Lieutenant Ronald Baxter was promoted to acting Captain in the 140th Field Regiment as the campaign evolved during May 1940. He was the leader of ‘F’ troop, 367 Battery and was involved in the battery’s last stand at Cassel. Baxter was captured at Watou during the breakout from Cassel on 30th May 1940.
Acting Captain Ronald Baxter, RA
F troop, 367 Battery
F Troop, 367 Battery consisted of Bombardier Arthur Ross, and Baxter’s personal friend Lieutenant Jack May. Lt. May was one of the very few members of 367 Battery who managed to escape to Dunkirk. Sadly, Lieutenant May was seriously wounded by air attack while on board ship at Dunkirk and later died of his injuries on 21st June 1940. Lt. May is buried at Bromley Hill Commonwealth War Cemetery in Kent (see ‘In Memoriam‘ section of this website). Bombardier Ross also died of his injuries sustained at Cassel.
Captain Baxter was transferred as a POW to Oflag VIIC and then to Oflag VB, Biberach in Bavaria. He was able to escape from Oflag VB, but was recaptured within sight of the Swiss border. The escape he had participated in had the distinction of having the highest number of ‘home runs‘ of any POW escape from Germany. The camp still exists and a local historian has recently located the escape tunnel.
Lieutenant Baxter’s Diary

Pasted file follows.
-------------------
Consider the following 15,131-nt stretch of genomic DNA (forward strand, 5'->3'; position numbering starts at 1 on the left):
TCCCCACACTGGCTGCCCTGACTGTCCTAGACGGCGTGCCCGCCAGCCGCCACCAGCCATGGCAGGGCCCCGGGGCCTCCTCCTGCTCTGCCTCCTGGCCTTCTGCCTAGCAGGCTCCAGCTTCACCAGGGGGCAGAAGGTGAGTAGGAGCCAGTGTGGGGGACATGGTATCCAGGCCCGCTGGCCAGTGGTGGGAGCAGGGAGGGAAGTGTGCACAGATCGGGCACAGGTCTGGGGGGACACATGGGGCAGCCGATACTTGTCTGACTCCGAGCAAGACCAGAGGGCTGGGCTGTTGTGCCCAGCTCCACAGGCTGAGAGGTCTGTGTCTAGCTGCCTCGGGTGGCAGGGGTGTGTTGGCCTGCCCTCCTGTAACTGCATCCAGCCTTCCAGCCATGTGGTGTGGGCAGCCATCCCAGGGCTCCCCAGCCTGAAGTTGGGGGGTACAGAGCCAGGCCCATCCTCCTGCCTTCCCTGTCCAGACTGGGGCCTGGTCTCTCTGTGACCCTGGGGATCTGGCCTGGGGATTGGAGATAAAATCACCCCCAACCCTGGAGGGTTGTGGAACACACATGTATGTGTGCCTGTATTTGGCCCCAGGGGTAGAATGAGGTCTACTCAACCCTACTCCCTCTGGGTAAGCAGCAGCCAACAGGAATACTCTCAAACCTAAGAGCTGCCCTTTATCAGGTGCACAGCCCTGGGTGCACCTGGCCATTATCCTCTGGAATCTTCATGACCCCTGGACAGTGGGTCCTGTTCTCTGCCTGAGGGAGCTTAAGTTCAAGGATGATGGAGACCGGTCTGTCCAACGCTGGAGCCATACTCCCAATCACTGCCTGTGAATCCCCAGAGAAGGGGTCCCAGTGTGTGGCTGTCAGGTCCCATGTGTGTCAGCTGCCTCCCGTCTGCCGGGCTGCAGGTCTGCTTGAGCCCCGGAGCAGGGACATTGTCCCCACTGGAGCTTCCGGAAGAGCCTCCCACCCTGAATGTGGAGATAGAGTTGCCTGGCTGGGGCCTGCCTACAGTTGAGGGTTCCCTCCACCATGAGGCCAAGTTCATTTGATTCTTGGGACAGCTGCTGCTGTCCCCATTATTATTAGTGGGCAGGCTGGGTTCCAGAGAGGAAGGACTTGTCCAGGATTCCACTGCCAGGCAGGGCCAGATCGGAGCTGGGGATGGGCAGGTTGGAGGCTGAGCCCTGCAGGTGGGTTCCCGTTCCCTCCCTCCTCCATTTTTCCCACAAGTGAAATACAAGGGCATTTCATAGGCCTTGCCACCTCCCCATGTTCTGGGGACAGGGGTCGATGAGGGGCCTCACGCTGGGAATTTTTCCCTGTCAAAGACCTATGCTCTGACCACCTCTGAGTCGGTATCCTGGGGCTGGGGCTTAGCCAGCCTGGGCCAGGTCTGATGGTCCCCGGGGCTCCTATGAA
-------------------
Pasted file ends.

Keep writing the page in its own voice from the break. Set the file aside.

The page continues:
Ronald Baxter wrote a set of comprehensive notes of his wartime experiences between May 1940 and May 1943. The notes were written during the war, but after his return to England in 1945, he started to turn the notes into a narrative. He did not complete the narrative, although he did take it as far as the 24th May 1940. The story from then on, until his capture on the 30th May, continues only in note form. There are then three notebooks that contain a record of his time as a POW. These subsequent notes were written while in prison camps, and with the approval of the German prison camp authorities, as they contain the camp censor’s stamp. The diary is in the care of the Imperial War Museum in London and is reproduced here in the section ‘Battle of Cassel‘.
Thanks to Sally Sirkett, widow of Captain Paddy Sirkett who spent his captivity with Baxter, I have been able to obtain sight of some of Lt. Baxter’s letters from Oflag VIIC to his family in England- see ‘Officers of the Regiment in Captivity’ section of this website.